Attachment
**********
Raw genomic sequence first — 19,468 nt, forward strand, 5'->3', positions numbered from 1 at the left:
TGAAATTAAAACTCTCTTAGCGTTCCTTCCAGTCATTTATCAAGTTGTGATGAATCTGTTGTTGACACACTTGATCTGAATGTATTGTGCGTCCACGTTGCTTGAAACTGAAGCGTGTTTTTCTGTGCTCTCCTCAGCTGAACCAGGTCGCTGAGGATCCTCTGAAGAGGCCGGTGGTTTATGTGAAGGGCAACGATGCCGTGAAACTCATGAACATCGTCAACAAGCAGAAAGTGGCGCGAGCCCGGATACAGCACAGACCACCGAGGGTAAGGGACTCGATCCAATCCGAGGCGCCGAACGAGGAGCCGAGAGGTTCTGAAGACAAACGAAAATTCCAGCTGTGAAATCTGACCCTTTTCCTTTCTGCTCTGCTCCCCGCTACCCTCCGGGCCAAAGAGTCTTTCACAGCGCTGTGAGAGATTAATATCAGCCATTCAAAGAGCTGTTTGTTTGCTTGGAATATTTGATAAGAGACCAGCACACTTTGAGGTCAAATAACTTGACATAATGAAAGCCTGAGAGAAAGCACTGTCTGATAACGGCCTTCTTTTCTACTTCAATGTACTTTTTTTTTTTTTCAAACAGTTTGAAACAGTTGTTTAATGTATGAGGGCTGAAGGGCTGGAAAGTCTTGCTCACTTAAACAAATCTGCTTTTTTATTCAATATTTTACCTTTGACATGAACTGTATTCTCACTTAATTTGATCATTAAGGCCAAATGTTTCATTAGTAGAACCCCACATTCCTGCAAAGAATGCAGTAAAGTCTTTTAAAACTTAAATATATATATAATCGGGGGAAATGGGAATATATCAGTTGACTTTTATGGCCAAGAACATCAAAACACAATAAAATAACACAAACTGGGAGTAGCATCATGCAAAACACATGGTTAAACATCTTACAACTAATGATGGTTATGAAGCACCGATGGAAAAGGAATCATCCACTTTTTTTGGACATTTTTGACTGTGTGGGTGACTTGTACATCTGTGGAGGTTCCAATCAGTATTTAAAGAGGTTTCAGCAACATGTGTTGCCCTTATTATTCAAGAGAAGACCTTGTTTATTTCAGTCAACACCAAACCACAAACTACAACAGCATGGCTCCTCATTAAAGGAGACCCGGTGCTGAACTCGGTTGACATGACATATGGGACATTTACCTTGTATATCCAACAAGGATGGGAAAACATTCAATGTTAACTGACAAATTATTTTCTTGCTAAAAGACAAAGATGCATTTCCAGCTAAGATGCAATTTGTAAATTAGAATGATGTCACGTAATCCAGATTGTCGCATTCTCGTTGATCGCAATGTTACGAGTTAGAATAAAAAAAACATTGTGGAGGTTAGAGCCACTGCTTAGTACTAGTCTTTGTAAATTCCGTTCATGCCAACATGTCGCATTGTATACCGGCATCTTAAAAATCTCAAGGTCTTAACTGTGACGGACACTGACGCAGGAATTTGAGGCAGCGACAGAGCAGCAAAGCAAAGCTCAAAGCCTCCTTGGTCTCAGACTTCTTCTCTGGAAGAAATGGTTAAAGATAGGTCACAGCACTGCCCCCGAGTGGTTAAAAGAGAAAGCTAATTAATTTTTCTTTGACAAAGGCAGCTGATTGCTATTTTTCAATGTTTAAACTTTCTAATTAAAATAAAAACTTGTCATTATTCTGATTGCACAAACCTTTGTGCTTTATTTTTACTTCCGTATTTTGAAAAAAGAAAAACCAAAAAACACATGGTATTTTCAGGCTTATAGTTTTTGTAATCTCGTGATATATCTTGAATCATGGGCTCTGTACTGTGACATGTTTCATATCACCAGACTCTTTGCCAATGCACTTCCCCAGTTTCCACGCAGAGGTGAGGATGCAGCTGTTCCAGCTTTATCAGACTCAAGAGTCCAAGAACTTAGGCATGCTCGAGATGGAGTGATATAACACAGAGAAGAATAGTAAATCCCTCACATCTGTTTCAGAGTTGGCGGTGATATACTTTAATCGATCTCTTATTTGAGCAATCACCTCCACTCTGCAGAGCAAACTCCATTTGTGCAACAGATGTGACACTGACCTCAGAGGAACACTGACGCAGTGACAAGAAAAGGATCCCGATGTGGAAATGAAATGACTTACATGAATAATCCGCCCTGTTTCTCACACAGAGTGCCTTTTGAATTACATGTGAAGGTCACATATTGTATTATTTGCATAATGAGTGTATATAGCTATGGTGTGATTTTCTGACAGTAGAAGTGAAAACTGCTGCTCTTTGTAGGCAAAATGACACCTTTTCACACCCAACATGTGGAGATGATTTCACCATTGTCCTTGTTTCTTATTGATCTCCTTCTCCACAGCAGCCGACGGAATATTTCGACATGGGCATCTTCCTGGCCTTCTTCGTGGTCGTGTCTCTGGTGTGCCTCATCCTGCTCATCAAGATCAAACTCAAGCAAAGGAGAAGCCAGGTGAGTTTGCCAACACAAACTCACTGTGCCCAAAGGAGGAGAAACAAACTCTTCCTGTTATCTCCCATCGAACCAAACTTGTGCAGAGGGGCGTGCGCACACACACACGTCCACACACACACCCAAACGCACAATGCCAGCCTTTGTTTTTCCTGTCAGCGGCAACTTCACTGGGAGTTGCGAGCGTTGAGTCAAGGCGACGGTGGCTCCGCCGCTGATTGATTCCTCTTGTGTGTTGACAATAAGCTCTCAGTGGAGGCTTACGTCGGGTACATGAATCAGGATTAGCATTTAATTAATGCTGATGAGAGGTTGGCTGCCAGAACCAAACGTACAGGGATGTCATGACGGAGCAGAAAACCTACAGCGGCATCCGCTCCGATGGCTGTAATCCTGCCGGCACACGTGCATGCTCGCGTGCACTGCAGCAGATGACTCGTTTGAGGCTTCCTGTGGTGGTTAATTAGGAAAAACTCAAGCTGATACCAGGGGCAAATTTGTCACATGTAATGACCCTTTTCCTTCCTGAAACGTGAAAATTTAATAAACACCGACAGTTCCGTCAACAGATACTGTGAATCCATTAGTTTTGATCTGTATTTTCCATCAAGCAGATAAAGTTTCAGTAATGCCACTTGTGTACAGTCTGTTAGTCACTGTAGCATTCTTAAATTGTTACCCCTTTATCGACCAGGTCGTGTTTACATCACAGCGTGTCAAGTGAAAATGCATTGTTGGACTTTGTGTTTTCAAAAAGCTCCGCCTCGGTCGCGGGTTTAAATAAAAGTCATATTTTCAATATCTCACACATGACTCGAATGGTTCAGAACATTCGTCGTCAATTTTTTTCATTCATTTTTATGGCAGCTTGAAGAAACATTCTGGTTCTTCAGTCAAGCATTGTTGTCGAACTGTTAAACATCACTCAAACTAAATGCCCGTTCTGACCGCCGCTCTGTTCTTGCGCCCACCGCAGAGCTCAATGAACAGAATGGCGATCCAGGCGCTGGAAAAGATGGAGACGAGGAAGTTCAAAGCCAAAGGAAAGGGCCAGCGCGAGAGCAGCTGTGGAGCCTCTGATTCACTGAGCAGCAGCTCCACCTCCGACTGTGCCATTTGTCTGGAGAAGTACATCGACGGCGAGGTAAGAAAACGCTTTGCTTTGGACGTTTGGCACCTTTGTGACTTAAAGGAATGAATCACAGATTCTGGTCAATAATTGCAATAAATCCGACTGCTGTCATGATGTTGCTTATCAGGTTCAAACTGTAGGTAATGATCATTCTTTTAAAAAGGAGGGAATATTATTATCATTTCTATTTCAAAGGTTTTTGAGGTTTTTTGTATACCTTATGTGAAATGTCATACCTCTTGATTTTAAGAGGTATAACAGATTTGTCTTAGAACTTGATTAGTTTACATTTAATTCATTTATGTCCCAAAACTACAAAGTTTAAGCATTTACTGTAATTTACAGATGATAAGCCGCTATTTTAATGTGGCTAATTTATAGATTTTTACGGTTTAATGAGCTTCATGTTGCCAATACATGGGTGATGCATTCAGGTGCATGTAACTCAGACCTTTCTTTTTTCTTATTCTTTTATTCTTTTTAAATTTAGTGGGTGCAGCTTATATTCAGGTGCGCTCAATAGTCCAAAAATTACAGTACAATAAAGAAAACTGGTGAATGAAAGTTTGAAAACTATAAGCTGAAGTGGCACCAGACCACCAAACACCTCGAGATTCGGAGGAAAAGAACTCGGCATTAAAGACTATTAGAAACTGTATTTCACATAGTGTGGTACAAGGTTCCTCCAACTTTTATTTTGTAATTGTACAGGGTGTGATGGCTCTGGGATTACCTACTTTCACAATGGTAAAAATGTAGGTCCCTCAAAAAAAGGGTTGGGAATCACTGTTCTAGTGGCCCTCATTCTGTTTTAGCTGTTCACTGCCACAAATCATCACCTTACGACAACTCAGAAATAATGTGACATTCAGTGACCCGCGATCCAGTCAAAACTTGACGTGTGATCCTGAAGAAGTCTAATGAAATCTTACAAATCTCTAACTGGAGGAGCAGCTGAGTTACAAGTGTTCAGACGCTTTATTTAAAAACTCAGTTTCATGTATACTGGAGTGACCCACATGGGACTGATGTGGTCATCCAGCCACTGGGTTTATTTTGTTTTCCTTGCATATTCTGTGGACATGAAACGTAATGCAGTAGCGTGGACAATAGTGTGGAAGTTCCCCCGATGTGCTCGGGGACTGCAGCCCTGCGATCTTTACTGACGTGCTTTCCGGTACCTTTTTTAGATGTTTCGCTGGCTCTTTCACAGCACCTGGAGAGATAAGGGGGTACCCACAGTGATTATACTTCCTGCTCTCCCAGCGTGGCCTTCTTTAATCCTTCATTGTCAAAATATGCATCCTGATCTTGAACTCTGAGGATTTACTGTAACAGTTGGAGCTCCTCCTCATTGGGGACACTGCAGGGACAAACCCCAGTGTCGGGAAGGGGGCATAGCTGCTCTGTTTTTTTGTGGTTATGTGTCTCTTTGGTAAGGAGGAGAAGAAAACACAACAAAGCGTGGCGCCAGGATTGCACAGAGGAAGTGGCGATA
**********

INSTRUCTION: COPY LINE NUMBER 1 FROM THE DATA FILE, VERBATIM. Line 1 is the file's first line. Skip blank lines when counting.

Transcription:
Raw genomic sequence first — 19,468 nt, forward strand, 5'->3', positions numbered from 1 at the left: